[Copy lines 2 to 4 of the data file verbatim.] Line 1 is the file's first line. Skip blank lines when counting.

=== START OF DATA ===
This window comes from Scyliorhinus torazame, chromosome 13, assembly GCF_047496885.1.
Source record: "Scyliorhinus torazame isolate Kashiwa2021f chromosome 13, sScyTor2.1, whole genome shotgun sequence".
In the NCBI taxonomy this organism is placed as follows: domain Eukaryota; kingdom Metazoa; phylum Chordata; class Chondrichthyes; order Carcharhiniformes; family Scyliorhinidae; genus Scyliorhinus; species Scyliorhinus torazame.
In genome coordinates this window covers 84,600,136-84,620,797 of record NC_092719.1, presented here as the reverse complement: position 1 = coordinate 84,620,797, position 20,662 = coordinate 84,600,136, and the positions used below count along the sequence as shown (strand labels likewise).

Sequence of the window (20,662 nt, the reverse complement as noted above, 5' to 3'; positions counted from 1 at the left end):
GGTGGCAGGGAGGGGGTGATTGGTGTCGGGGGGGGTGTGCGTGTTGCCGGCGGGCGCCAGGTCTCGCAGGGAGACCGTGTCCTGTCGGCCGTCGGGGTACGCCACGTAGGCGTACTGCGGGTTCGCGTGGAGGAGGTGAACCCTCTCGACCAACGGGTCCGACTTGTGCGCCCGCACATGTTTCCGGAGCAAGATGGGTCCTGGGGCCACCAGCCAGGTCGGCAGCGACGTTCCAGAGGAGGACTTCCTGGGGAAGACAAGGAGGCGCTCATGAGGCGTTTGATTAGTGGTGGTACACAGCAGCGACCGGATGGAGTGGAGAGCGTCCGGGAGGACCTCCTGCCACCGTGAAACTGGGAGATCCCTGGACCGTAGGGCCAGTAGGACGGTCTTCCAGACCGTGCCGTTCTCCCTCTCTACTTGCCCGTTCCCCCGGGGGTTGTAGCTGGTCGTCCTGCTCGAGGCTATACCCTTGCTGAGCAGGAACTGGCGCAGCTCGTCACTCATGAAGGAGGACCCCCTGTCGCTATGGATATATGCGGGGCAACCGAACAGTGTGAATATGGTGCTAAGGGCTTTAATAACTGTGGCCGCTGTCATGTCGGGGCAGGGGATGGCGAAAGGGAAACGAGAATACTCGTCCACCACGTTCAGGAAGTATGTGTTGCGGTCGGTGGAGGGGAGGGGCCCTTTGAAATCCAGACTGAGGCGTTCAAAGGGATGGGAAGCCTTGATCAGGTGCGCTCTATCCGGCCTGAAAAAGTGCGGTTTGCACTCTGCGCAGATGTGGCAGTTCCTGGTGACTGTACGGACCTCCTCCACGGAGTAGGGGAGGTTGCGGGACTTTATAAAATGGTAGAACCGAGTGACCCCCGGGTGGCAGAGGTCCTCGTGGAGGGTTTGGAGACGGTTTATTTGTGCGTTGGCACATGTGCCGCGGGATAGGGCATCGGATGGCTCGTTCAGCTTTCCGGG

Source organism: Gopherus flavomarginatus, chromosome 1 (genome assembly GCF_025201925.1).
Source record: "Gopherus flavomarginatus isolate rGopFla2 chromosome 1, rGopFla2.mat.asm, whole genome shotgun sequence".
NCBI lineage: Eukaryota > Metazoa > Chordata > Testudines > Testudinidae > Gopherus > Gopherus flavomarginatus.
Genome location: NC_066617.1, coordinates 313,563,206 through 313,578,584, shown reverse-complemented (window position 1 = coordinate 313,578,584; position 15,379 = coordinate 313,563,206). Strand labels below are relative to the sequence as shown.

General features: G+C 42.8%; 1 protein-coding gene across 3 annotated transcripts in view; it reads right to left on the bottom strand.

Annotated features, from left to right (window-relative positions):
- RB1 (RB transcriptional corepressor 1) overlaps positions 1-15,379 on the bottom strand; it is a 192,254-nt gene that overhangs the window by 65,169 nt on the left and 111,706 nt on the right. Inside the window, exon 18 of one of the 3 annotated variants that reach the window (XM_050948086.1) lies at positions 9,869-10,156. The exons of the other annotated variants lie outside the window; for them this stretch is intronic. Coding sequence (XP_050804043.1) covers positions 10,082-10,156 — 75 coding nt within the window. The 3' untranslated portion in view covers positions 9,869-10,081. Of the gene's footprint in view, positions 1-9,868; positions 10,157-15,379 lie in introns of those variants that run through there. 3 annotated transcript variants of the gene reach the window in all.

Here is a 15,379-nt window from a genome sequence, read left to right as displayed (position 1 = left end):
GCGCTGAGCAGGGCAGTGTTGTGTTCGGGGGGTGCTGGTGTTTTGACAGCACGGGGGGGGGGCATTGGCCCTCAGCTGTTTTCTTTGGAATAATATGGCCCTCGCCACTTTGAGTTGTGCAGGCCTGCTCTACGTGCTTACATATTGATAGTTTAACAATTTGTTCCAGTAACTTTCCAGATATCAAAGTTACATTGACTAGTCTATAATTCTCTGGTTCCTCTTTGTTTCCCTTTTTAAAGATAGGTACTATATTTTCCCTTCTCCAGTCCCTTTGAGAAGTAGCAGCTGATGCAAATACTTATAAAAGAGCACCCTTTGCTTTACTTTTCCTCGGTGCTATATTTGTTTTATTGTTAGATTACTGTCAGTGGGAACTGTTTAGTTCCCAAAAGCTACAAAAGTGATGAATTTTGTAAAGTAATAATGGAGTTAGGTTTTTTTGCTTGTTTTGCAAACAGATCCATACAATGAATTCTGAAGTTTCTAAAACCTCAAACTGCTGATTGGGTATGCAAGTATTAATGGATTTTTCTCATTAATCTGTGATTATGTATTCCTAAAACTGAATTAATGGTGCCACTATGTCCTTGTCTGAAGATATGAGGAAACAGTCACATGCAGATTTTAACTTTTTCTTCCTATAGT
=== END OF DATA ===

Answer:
Source record: "Scyliorhinus torazame isolate Kashiwa2021f chromosome 13, sScyTor2.1, whole genome shotgun sequence".
In the NCBI taxonomy this organism is placed as follows: domain Eukaryota; kingdom Metazoa; phylum Chordata; class Chondrichthyes; order Carcharhiniformes; family Scyliorhinidae; genus Scyliorhinus; species Scyliorhinus torazame.
In genome coordinates this window covers 84,600,136-84,620,797 of record NC_092719.1, presented here as the reverse complement: position 1 = coordinate 84,620,797, position 20,662 = coordinate 84,600,136, and the positions used below count along the sequence as shown (strand labels likewise).